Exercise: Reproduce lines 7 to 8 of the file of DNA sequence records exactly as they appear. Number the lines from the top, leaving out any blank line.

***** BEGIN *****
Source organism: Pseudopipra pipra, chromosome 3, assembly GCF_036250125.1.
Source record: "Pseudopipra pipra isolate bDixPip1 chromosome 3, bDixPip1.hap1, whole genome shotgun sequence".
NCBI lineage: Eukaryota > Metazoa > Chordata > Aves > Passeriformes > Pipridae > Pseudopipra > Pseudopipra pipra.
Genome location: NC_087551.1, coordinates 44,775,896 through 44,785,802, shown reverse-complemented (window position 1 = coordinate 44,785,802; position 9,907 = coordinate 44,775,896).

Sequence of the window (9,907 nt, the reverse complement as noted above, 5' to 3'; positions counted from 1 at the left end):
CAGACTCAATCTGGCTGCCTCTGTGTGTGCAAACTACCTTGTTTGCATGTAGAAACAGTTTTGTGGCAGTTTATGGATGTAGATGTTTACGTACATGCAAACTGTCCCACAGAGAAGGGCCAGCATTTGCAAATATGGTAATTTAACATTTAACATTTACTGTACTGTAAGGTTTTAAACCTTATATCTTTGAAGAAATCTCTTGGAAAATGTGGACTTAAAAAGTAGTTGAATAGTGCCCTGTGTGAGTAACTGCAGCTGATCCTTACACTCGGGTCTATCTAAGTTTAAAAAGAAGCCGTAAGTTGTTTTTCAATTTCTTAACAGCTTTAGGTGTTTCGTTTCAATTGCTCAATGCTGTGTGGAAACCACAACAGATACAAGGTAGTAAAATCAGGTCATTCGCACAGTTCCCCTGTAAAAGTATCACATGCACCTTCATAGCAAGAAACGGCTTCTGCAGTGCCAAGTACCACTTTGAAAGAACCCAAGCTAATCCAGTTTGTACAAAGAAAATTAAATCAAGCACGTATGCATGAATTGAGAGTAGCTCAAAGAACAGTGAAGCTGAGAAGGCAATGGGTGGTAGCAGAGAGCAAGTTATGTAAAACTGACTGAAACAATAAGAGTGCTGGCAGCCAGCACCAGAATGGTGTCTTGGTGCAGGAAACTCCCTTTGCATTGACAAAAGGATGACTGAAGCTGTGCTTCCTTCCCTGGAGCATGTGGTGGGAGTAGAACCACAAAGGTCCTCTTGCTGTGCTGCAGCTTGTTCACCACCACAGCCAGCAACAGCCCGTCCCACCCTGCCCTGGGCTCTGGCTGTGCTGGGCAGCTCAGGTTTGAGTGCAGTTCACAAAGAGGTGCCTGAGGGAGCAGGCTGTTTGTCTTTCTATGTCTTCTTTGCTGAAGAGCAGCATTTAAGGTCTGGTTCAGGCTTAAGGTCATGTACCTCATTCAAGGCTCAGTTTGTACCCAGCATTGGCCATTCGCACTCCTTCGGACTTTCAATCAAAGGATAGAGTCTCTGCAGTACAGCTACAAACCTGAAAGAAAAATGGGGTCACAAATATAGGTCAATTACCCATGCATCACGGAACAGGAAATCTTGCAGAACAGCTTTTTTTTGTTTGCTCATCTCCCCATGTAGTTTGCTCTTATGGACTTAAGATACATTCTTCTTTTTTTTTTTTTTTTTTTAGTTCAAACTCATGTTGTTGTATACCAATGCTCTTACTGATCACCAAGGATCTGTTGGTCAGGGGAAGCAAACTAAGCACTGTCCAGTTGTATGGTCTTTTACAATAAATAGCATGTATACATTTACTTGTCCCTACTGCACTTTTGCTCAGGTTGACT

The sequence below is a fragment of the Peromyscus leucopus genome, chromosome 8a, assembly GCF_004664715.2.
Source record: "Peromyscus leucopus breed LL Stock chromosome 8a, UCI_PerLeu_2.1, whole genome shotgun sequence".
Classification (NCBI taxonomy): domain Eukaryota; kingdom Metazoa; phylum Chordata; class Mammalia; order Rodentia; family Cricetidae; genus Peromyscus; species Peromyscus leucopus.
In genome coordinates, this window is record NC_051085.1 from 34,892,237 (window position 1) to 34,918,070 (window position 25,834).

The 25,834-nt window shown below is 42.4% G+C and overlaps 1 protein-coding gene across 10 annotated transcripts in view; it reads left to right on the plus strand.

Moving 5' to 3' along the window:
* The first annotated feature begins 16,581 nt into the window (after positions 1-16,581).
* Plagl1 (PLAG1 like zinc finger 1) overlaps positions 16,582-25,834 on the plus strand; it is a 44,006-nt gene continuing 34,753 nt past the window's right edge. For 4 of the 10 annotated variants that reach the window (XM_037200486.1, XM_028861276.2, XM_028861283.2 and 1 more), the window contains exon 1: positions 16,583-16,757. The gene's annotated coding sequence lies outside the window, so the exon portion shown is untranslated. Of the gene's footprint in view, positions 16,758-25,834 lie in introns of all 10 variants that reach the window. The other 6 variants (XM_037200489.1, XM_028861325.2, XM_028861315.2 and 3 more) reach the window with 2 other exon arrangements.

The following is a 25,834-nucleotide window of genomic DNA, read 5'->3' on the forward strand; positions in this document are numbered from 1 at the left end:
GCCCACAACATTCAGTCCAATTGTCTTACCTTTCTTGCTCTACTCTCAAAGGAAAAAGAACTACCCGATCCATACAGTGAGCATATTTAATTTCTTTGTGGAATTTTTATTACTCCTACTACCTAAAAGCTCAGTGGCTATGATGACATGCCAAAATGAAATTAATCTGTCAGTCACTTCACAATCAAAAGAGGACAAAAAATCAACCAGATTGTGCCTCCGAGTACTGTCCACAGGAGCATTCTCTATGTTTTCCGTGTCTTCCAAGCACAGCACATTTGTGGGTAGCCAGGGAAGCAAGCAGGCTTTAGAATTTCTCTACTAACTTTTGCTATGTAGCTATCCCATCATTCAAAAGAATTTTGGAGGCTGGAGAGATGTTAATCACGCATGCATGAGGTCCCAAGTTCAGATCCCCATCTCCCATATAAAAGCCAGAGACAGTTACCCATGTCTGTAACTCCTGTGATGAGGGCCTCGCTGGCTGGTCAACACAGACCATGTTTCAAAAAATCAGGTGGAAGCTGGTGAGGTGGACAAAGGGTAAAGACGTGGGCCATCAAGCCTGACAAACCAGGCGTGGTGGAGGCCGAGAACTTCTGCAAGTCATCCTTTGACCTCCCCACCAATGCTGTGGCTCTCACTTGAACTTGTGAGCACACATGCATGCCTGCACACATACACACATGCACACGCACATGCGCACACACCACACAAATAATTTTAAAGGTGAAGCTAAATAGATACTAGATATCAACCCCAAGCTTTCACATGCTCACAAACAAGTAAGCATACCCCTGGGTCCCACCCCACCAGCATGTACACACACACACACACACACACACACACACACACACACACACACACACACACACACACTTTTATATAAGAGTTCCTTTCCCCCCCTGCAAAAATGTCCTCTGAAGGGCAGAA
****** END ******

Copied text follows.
The sequence below is a fragment of the Peromyscus leucopus genome, chromosome 8a, assembly GCF_004664715.2.
Source record: "Peromyscus leucopus breed LL Stock chromosome 8a, UCI_PerLeu_2.1, whole genome shotgun sequence".